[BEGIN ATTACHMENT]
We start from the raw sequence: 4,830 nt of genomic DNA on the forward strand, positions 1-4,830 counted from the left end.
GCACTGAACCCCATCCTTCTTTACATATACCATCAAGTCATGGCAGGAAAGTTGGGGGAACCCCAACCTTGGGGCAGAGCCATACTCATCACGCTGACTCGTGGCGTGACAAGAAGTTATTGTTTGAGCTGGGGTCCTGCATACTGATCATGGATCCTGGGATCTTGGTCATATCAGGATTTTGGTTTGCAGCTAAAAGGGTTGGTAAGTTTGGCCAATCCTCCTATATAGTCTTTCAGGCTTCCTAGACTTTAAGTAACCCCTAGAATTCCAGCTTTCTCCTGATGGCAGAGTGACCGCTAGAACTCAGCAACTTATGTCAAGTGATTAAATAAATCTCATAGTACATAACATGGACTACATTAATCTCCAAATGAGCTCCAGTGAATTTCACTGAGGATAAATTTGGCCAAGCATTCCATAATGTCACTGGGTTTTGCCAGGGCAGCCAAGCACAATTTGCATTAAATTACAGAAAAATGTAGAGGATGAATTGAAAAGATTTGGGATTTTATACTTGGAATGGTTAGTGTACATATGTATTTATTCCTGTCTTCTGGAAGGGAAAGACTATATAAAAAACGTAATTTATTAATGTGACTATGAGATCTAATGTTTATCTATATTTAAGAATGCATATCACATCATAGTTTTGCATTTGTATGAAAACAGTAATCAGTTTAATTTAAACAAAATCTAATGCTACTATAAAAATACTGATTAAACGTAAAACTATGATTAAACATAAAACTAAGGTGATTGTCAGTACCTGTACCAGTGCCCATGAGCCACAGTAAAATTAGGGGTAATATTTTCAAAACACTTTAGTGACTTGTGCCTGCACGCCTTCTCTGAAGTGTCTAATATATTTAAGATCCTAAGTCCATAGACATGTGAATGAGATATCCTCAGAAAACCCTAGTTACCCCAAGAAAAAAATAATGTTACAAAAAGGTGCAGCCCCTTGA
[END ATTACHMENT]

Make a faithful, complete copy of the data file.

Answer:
We start from the raw sequence: 4,830 nt of genomic DNA on the forward strand, positions 1-4,830 counted from the left end.
GCACTGAACCCCATCCTTCTTTACATATACCATCAAGTCATGGCAGGAAAGTTGGGGGAACCCCAACCTTGGGGCAGAGCCATACTCATCACGCTGACTCGTGGCGTGACAAGAAGTTATTGTTTGAGCTGGGGTCCTGCATACTGATCATGGATCCTGGGATCTTGGTCATATCAGGATTTTGGTTTGCAGCTAAAAGGGTTGGTAAGTTTGGCCAATCCTCCTATATAGTCTTTCAGGCTTCCTAGACTTTAAGTAACCCCTAGAATTCCAGCTTTCTCCTGATGGCAGAGTGACCGCTAGAACTCAGCAACTTATGTCAAGTGATTAAATAAATCTCATAGTACATAACATGGACTACATTAATCTCCAAATGAGCTCCAGTGAATTTCACTGAGGATAAATTTGGCCAAGCATTCCATAATGTCACTGGGTTTTGCCAGGGCAGCCAAGCACAATTTGCATTAAATTACAGAAAAATGTAGAGGATGAATTGAAAAGATTTGGGATTTTATACTTGGAATGGTTAGTGTACATATGTATTTATTCCTGTCTTCTGGAAGGGAAAGACTATATAAAAAACGTAATTTATTAATGTGACTATGAGATCTAATGTTTATCTATATTTAAGAATGCATATCACATCATAGTTTTGCATTTGTATGAAAACAGTAATCAGTTTAATTTAAACAAAATCTAATGCTACTATAAAAATACTGATTAAACGTAAAACTATGATTAAACATAAAACTAAGGTGATTGTCAGTACCTGTACCAGTGCCCATGAGCCACAGTAAAATTAGGGGTAATATTTTCAAAACACTTTAGTGACTTGTGCCTGCACGCCTTCTCTGAAGTGTCTAATATATTTAAGATCCTAAGTCCATAGACATGTGAATGAGATATCCTCAGAAAACCCTAGTTACCCCAAGAAAAAAATAATGTTACAAAAAGGTGCAGCCCCTTGA